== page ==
Before I get into Shen Fu, I have a confession to make. Because I love The Woman Warrior, I’ve been trying to read Maxine Hong Kingston’s fiction, but it’s been killing my motivation pretty quickly. This is the second time it’s happened, so I checked something. Tripmaster Monkey, the one I was reading last week, features a character named Wittman Ah Singh, and I find him thoroughly unlikable (in the first chapter, which I didn’t finish). I looked back at The Fifth Book of Peace, which I’d started a few years ago – the first section, the one on the San Francisco Fire, is great, but then she starts telling a story about that same guy, Wittman Ah Singh! I couldn’t stand him then either! Maybe I need to find a book of hers that isn’t about him.

Shen Fu lived in the later part of the Eighteenth Century, in China. Some things were weird and foreign, yes, but what surprised me is just how similar he is to British authors writing around the same time, like Coleridge, Blake, and Wordsworth. Lavish descriptions of nature, interest in ruins and other picturesque features of the landscape, travel, and fragmented narrative. Each of these six records shows a different side of his life, but they don’t follow each other chronologically.

First, he talks about the happiness of his marriage. He marries a girl who seems like his intellectual (but not social) equal, so they make jokes about literature and laugh all the time. He and Yün are very happy and love each other very much. Yeah, sometimes they leave a party drunk and he sends her on ahead so he can have sex with a stranger, but attraction to third parties doesn’t change their feelings for each other. They live in beautiful places and find joy in their everyday lives. Besides, in China at the time lesbianism was kind of a normal thing that didn’t upset straight marriages. His wife has a couple of very dear friends, and whenever they come over the three women get the bed and he gets the couch, which he accepts with the same good cheer that men in my society accept “Girls’ Night Out.” In their early thirties, she starts looking for a concubine for him, but she’s really looking for a woman she can love too. When they find one, she falls hard for her, but it doesn’t work out and she becomes seriously depressed.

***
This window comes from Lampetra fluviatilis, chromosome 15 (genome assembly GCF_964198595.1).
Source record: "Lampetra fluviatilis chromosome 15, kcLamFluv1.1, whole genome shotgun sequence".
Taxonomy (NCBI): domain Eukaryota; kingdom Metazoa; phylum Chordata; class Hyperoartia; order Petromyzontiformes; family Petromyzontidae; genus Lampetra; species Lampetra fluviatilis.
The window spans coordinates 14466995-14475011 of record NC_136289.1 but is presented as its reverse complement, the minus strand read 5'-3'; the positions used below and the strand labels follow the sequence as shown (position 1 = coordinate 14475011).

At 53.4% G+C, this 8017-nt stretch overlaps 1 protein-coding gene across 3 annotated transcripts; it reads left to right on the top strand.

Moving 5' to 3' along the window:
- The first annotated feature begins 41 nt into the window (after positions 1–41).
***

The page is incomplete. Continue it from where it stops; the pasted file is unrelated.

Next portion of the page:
But later Han-yüan was taken off by a powerful man, and all the plans came to nothing. In fact, it was because of this that Yün died.

Ending the chapter like this, it seems like we’ve started a murder mystery, but there is no mystery. Grief and stress rob Yün of her health and kill her at the age of forty.

The second part is about his hobbies, so there’s a two-page section on flower arranging. He likes entertaining and landscaping. He is quite the aesthete.

Third, we have the story of his sorrows. Life with Yün isn’t a bed of roses, like it may have seemed in the first part. His parents don’t really like her, which makes for some serious problems. He’s not that great with money, or holding down a job, so they’re always poor and relying on friends for help. His parents also don’t like Han-yüan, so they’re part of the plot to prevent the concubine thing from working out. Nevertheless, he takes his father’s death pretty hard, as well as his younger brother’s attempt to take over as head of the family. He talks about his children here, but not in the first part, and I take that to be a little odd since my children were the happiest part of my marriage, but he is separated from them and his son dies in childhood, so it makes sense.